In the latter decades of the 1900s if you were travelling between Europe and Southeast Asia or Australasia you would probably use one of the long-established European hubs (London, Paris, Amsterdam and Frankfurt etc) or Singapore to make any necessary transfer. But then Dubai Airport, which until 1963 had only a compacted sand runway, began to get much more aggressive from the 1980s, the government having observed how it was better located globally and how a similarly sized and populated city/state could be developed like Singapore, as a centre for trade and tourism.
- As Dubai International airport sees it first downturn in passenger numbers Changi airport may be better positioned for the future;
- Singapore’s gateway once dominated Southeast Asia – European passenger flows but was badly impacted by Dubai’s phenomenal expansion;
- It has other, more local competition as well but the tide may be turning in its favour.
Until quite recently Dubai has been the ‘winner’ in the tug-of-war for this particular traffic flow. Looking at the broader picture, passenger traffic there increased from 18 million to 83.5 million between 2003 and 2016, it became the world’s third-busiest airport and the busiest international one, overtaking London Heathrow. Much of that international traffic is conveyed on a huge fleet of interconnecting Emirates Airline Airbus A380s, through a common terminal.
But in the last couple of years things have started to go a little awry in Dubai. Traffic has stalled and even went into decline in the first quarter of 2019 (-2.2%). That is partly down to increased competition to its transfer traffic from other UAE carriers and from Turkish Airlines at the new Istanbul airport. There has also been more aggressive airline/airport combinations in places like Kuwait, Bahrain and Oman, some of which are now doing to Dubai what Dubai did to the European airports in previous decades. There is also competition from other tourist destinations.
CHART – Dubai International airport has seen year-on-year passenger growth rates slip from the middle of the decade, falling into negative territory for the year to dateSource: CAPA – Centre for Aviation and Dubai International airport reports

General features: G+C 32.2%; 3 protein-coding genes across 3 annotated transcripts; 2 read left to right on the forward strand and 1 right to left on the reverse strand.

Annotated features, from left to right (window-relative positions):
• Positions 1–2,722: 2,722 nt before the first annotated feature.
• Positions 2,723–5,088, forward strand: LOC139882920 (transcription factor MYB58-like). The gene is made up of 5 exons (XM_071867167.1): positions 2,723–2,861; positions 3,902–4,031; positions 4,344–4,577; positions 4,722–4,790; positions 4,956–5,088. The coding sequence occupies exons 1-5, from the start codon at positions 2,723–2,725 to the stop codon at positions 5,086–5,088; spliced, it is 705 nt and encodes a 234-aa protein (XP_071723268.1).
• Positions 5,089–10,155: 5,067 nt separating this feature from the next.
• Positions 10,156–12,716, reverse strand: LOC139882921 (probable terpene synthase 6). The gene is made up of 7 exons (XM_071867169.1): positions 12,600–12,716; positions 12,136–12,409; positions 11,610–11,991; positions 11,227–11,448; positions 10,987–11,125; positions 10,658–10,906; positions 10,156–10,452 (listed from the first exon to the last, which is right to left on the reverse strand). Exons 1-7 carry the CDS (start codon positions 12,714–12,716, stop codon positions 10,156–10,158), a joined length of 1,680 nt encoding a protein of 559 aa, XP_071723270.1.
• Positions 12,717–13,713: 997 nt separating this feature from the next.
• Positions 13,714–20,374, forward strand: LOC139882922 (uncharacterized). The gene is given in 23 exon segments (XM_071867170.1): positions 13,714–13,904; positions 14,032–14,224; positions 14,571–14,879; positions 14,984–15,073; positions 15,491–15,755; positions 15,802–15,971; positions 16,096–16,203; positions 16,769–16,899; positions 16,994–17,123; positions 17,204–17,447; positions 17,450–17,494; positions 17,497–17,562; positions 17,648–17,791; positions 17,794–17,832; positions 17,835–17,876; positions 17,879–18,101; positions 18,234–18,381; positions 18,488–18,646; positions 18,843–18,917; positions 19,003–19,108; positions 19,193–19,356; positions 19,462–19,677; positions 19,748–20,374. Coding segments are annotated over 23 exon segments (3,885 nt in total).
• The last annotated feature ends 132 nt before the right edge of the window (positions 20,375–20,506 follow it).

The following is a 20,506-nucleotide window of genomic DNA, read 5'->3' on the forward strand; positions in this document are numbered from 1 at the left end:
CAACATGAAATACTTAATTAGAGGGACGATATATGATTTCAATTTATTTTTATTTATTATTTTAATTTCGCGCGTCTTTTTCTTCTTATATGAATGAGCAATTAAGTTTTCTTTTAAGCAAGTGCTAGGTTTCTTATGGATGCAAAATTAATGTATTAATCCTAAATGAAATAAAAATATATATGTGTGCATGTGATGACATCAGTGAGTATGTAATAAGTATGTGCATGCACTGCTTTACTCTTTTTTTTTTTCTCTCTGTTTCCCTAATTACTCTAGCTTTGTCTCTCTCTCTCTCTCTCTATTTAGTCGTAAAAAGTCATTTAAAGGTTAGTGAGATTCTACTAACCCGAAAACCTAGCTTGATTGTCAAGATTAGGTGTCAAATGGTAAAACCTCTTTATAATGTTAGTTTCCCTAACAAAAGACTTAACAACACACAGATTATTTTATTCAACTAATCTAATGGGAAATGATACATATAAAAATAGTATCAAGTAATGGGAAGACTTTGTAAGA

There are other reasons, too. Conflicting military flight zones impact on civilian movements in and around Dubai and a recent second and lengthy closure of one of the two runways for maintenance didn’t help. The future for the other Dubai airport, Al-Maktoum, doesn’t look rosy and its expansion has been placed on hold.
Dubai International was one of two airports that could have overhauled Atlanta’s Hartsfield-Jackson International as the world’s busiest but it looks as if only Beijing Capital International, which handled over 100 million passengers in 2018, can now do that, albeit the opening of a second airport in the Chinese capital could delay this.
The picture at Singapore Changi is rosier. Having dispensed with wild 2000s ideas such as the ‘Budget Terminal’ it now has four full-size, modern ones, connected by a recently-opened multi-use facility, Jewel Changi, and a fifth terminal to handle 50 million ppa (as opposed to a separate airport that might not even get on the Metro line, as at Dubai), is planned for the 2030s, when needed. It has three long runways, rather than two.
As of 01-May-2019, more than 100 airlines operated at the airport, connecting Singapore to 400 cities in around 100 countries and territories worldwide. Changi is not as dependent on one or two home-based airlines as is Dubai International, and where the mainstay of operations is the A380, an aircraft whose manufacture is to be discontinued (and of which some of the first to enter service just 12 years ago – ironically flown by Singapore Airlines – are being broken up).
CHART – Singapore Changi is not as dependent on one or two home-based airlines and has seen strong and relatively stable growth through the current decadeSource: CAPA – Centre for Aviation and Changi Airport Group
As a result of these factors Changi’s passenger growth chart presents a healthier outlook. Changi’s route map shows it still very much at the centre of Southeast Asia – Europe traffic flows (and in many cases North Asia, too). Dubai International’s more comprehensive route map shows an orientation in favour of the Middle East and Indian sub-continent.
None of this means that Changi is going to reassume pre-eminence over Dubai International or that the latter is going to decline significantly in global importance. Furthermore, Changi itself faces growing competition from its peers in Southeast Asia such as Bangkok’s Suvarnabhumi, Kuala Lumpur International and the biggest of all, Jakarta’s Soekarno-Hatta, airports. But it does suggest that the balance might be drifting back in its favour.